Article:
Workplace Mobile: 6 Key Training Points When Teaching About Mobile Security

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In today’s mobile age, mobile security training is more important than ever. Companies training their managers and employees in proper mobile practice should include key points, such as:

1. BYOD Comes With Extra Responsibility: Workplaces are frequently adopting BYOD, or Bring Your Own Device strategies that let employees bring in their own smartphones and tablets, using specific apps to interact with company networks. Regardless of the stance on BYOD, companies should train their managers and employees to understand the BYOD concept and the responsibility it puts in the hands of employees. When employees use their own mobile devices for business purposes, it is up to them to manage security and practice safe use of technology. Companies can create strict policies, but more responsibility is put on employees to understand their own mobile habits and how they affect company security.

Teacher and student on a lesson

2. Apps Can Be Dangerous: Managers and employees should both understand the risks behind mobile apps. Mobile devices are still relatively new, and employees are often under the impression that any apps they can buy are naturally safe to use. This is not true – there are a number of scamming apps, fake apps, and apps that simply access more sensitive data than companies prefer. There is some variance between platforms – iOS has stricture app guidelines than Android so its apps tend to be much safer – but no matter the brand, not all apps are created equal, and many can pose a security risk. This is why it is so important for companies to develop guidelines on which apps can be used for business and which cannot.

3. Wireless Networks Are Particularly Vulnerable: Wireless network security can be a vague topic for many employees, but in our age of constant mobility it is important for all employees to understand the basics. Mobile device training should include the basics of router encryption, firewalls, and the danger of sending data through WiFi radio frequencies. Public vs. private hotspots should also be discussed, and employees should be instructed to never send especially sensitive data over WiFi networks, such as passwords, credit card info, and other confidential material.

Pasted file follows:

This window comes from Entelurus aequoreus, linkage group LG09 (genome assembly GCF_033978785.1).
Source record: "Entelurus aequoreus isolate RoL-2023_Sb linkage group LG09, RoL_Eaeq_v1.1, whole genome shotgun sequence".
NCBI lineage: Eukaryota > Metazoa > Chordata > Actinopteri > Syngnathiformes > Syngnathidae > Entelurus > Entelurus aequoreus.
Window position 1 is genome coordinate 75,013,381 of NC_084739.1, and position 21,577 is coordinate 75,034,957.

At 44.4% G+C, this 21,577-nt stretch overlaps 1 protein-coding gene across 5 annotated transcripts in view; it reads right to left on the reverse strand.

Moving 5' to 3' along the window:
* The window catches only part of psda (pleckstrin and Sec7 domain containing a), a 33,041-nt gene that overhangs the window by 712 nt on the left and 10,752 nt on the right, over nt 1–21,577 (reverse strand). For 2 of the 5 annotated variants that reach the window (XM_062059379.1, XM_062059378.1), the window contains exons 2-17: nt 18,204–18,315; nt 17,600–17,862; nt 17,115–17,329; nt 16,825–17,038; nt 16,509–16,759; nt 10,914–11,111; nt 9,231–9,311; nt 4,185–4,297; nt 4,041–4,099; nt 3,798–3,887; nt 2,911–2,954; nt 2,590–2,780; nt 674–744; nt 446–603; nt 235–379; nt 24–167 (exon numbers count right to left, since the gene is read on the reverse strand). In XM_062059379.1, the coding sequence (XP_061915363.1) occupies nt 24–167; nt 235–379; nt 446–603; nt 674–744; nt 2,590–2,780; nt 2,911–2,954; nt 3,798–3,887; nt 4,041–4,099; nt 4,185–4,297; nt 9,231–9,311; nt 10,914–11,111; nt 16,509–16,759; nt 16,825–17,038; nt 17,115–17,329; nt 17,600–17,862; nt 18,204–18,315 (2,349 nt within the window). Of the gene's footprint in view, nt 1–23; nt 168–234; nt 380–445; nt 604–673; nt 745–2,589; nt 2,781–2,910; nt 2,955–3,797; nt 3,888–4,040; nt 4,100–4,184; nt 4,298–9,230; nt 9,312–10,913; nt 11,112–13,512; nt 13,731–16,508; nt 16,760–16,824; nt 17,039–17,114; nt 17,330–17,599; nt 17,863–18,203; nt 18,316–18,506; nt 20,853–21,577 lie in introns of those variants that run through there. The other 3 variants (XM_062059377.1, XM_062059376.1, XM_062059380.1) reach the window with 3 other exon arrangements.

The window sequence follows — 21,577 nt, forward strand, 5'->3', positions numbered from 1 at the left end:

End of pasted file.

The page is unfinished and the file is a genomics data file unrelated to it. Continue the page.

4. Network Security Separates Customers and Employees: Most businesses approach wireless security by keep business networks private, either by creating a virtual private network (VPN) or by only allowing customers to access a limited guest network for their convenience and hiding the business side of the network from appearing on public WiFi searches. Managers should clearly understand that customers and employees are operating on different wireless networks for security reasons. Business data cannot and should not be transferred to customers through wireless connections, and employees should not mistakenly use guest networks instead of the intended private networks when working on business tasks. By clearly understanding the difference between the public and private networks that the company uses, employees will be able to make wise security decisions.

5. The Little Things Are Still Important: While mobile security training can get technical at times, companies should never forget to go over the basics. Mobile devices should always have basic passcode security so that people cannot simply pick up a phone and access sensitive data through the interface. Employees should not leave their phones in public areas where they can be easily accessed or stolen. Effective wireless security does not mean employees can ignore basic desktop passwords and email security, either.

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